Climate

‘Ten Billion’ from another side

This post comes to you from Ashden Directory

Wallace Heim writes:

Michael Billington, in his nomination of Ten Billion as the best theatre event of 2012, claims that all the people he knows who saw the production found it life-changing. From my unscientific poll of the dozen people I know who saw the production, including myself, it’s possible we were in a different theatre. The lecture was well-crafted, the production tight, but the event was neither moving, informative or motivating. It was ‘old news’, a ‘first-year introductory lecture’, ‘Al Gore without the cherry picker’.

Billington’s lauding of the production is encouraging. That he, and others, were deeply affected is even more so, although one wonders what he has avoided reading or seeing for the past 20 years if the information presented was shocking. But Billington finds that it is not merely the accumulation of statistics, but the presence – the performance – of Stephen Emmott, the verifiable scientist, the speaker with a creditable reputation outside the theatre, that gave the production its urgency.

For this audience, the fluid realm of belief and disbelief that makes theatre work had to break down for the shock of climate instability to be heard. At the same time, the very theatrical occasion of sitting in that darkened room redolent of emotions of past productions, listening to another human speak, heightened any effect.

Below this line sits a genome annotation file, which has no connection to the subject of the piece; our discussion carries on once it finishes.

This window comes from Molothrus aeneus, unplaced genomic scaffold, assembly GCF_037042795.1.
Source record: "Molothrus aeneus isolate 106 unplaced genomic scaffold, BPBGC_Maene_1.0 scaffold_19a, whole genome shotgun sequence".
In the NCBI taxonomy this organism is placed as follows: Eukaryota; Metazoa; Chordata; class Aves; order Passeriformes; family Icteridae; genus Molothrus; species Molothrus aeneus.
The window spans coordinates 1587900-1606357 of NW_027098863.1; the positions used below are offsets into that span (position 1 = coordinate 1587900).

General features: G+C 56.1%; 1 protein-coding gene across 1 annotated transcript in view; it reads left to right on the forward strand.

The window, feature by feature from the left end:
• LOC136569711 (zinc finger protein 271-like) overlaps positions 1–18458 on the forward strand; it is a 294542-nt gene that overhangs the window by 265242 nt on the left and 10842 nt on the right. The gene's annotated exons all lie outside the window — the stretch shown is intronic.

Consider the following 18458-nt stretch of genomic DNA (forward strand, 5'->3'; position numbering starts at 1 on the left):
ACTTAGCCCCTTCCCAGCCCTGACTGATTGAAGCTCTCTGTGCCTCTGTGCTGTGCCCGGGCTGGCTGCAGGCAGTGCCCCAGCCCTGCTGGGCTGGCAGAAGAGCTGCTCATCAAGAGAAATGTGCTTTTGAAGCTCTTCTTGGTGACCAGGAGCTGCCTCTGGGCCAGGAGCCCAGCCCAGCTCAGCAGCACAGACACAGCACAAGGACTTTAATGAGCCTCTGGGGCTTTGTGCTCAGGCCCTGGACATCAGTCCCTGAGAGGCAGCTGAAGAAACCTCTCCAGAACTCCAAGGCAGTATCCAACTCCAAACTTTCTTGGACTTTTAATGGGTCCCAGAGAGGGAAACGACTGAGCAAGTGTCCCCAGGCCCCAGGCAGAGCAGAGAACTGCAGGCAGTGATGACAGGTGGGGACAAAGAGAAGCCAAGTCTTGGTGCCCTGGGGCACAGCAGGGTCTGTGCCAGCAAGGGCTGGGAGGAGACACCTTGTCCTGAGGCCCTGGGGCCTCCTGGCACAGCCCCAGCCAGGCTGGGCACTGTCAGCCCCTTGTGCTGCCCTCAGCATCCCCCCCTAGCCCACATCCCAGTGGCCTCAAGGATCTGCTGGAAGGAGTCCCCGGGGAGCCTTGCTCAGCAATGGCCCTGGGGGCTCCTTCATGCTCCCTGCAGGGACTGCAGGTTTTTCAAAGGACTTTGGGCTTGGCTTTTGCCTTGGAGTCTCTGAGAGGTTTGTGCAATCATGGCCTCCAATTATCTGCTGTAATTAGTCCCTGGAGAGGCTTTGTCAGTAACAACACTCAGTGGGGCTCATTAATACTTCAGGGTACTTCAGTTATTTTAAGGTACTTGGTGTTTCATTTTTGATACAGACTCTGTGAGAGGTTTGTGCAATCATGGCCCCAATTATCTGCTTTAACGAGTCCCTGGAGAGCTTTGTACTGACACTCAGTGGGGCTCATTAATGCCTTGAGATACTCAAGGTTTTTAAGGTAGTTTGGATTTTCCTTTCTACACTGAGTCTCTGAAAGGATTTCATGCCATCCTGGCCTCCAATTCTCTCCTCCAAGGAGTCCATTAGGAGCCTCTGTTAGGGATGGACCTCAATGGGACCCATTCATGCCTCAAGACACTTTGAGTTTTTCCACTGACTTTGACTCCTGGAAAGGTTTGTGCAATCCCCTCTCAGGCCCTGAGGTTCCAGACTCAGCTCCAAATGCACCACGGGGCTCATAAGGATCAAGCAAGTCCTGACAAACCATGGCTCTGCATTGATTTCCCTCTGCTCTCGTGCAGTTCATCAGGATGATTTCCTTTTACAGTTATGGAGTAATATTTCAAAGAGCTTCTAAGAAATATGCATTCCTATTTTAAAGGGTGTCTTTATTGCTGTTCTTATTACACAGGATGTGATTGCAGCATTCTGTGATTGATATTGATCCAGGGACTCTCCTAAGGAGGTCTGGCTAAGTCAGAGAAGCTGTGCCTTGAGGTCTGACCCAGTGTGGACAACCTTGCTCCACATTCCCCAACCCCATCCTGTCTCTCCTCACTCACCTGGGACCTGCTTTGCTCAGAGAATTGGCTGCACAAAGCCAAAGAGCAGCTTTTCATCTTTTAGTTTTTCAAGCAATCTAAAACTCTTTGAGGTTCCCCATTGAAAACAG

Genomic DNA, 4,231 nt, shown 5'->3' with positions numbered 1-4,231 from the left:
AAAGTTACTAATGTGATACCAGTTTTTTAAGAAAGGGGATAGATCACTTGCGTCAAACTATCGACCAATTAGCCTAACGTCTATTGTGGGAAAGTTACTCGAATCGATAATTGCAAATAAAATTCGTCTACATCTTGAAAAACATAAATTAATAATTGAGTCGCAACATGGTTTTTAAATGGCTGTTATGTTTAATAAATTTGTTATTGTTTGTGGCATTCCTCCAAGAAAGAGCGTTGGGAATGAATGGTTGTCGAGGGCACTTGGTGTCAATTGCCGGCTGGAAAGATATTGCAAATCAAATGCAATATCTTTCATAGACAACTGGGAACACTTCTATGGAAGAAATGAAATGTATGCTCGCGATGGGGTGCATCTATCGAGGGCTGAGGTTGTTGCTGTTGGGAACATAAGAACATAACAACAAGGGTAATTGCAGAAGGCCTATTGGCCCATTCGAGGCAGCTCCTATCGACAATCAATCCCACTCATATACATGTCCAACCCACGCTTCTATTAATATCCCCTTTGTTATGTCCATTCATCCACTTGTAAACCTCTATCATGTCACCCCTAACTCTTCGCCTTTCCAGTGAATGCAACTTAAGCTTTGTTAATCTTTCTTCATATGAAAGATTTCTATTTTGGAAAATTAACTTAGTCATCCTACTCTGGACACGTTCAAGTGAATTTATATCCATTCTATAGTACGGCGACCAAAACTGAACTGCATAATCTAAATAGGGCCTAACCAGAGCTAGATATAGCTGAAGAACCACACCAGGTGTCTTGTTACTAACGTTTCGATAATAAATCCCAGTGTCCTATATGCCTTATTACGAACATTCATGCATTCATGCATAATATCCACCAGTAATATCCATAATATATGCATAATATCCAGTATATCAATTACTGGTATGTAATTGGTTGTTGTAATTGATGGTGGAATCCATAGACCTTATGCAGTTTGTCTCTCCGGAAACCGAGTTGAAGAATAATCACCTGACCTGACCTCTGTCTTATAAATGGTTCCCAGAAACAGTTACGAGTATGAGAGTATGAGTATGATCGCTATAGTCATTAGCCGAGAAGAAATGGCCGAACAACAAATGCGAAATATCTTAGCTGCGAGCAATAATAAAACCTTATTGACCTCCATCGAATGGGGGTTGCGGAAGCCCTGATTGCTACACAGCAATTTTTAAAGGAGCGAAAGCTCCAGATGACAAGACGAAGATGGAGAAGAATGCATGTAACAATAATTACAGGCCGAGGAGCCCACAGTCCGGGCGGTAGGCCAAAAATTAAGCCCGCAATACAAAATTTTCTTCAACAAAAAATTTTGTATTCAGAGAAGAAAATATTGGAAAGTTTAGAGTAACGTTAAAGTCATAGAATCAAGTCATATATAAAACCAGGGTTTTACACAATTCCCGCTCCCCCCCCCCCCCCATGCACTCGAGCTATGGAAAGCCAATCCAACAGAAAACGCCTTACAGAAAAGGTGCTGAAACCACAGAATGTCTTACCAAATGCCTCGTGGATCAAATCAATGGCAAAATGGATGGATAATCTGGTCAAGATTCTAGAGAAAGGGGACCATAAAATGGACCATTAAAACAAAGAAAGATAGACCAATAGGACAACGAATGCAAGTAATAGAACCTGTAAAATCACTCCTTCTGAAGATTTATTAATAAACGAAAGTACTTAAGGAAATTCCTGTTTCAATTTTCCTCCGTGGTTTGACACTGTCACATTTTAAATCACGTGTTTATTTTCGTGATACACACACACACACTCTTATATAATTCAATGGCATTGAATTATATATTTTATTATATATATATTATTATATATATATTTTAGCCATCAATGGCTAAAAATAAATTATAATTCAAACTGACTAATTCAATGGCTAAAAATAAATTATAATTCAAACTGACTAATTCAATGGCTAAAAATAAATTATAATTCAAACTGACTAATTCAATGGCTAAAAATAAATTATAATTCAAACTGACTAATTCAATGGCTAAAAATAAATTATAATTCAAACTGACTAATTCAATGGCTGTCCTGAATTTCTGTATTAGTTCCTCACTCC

Asking again of those who found the production lacking, I found in each person’s experience at least one, if not many moments when the numbers add up, when the terror hits, when someone trusted speaks about a future irreconcilable with what one could bear. These events can be motivating and if Ten Billion provided that for some, then theatre’s role as educator has been met.

But if you’ve already had that experience, theatre is where you want to go to understand it, and a collocation of facts will not do that. This is a far more confused territory, requiring human imagination and many avenues of intelligence, deliberation, conflict and consent. It requires doing something like the processes of science, itself – its questioning and cross-questioning, experimentation, doubt and informed agreement.

Theatre may not be the place to present firm courses of action; Emmott’s advice to get a gun falls especially short. Conventional forms of theatre may, or may not, be adequate to the combination of reality and fiction that understanding climate change demands. But theatre, or something like it, continues to be a place where collectively, humans find a way through. There will continue to be many kinds of productions for many kinds of audiences. The hunger for a theatre by the audience that gets the facts but wants more continues to be strong.

“ashdenizen blog and twitter are consistently among the best sources for information and reflection on developments in the field of arts and climate change in the UK” (2020 Network)

ashdenizen is edited by Robert Butler, and is the blog associated with the Ashden Directory, a website focusing on environment and performance.